However, he says if there are circumstances where those loans have to be converted into equity stakes, they should be held by the BBB, which is operating the government’s range of rescue funds. It can then be absorbed into an SWF. “I want to be studiously silent on whether they should end up taking an equity stake, but if they did do that then the one thing I feel very strongly about is that these equity stakes should end up being run by robustly independent trustees in a sovereign wealth fund,” he says.
Historical lessonsPerhaps there are lessons to be learnt from a government-backed industry bank that was set up in 1945 after the devastation of World War II as part of a political agenda to increase the availability of funding to business.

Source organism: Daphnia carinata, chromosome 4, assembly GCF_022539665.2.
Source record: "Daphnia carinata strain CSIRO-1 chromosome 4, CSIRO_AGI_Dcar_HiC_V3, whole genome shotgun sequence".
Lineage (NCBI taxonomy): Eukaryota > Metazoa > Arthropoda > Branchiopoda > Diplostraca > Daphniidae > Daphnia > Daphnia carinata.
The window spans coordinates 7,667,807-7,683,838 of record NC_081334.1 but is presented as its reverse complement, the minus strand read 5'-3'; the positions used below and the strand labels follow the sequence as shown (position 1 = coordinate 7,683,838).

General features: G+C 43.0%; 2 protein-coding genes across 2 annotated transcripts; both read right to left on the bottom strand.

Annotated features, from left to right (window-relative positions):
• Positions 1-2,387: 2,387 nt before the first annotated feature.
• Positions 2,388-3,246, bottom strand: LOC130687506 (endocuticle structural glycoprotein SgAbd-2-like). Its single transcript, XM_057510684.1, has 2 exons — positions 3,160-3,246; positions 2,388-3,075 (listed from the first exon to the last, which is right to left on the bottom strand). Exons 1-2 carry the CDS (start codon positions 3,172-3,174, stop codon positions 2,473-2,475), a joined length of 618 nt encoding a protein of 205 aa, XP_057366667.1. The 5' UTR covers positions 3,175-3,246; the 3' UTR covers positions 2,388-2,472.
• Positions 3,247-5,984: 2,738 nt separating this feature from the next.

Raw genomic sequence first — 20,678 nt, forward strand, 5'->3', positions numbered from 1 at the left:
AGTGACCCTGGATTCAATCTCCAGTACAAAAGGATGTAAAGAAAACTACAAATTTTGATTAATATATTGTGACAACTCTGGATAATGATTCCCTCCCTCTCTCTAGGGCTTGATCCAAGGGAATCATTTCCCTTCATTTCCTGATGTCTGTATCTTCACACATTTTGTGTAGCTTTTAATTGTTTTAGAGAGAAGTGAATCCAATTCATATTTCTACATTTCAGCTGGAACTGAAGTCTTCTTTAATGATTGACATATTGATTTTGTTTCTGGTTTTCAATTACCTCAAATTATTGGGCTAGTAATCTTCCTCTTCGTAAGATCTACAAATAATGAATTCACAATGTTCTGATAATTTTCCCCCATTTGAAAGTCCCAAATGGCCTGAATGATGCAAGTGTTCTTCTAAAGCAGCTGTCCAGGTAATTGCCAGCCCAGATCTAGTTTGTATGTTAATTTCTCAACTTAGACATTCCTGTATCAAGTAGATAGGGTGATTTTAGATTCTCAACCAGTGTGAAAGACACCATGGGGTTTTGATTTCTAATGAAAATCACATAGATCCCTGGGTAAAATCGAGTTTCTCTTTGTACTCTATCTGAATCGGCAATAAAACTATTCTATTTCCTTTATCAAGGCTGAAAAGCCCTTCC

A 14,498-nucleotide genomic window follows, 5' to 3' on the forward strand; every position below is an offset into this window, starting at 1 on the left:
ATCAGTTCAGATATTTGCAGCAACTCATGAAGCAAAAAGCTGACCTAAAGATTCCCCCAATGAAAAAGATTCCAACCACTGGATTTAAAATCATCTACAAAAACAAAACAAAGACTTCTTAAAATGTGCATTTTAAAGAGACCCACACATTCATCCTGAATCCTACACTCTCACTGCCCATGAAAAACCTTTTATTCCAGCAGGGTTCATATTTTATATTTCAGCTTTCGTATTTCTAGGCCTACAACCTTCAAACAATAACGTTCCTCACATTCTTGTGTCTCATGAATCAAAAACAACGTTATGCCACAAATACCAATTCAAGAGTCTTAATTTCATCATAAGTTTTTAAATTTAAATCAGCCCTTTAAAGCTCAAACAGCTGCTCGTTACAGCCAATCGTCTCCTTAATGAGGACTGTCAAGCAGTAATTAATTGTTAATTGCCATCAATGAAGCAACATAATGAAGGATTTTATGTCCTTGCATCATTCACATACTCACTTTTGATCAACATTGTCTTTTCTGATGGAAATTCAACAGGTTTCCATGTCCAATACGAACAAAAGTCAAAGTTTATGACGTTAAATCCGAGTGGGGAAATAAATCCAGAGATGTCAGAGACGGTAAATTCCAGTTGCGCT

The Industrial and Commercial Finance Corporation (ICFC) was created in 1945 to provide long-term funding for small and medium-sized enterprises (SMEs) to fill a gap that had been identified among mid-sized companies unable to raise long-term finance. It therefore focused on existing firms, rather than start-ups.
Each investment was assessed on a case-by-case basis and its value was determined by the firm’s past success, according to an analysis by the Civitas think tank published in 2010, The Industrial and Commercial Finance Corporation: lessons from the past for the future. The ICFC aimed to earn respectable profits and act as an accelerator in the process of a firm’s own capital formation by allowing the client to reinvest profits rather than pay them to the bank.
While some investments were loss-making and may have hindered growth, others helped them expand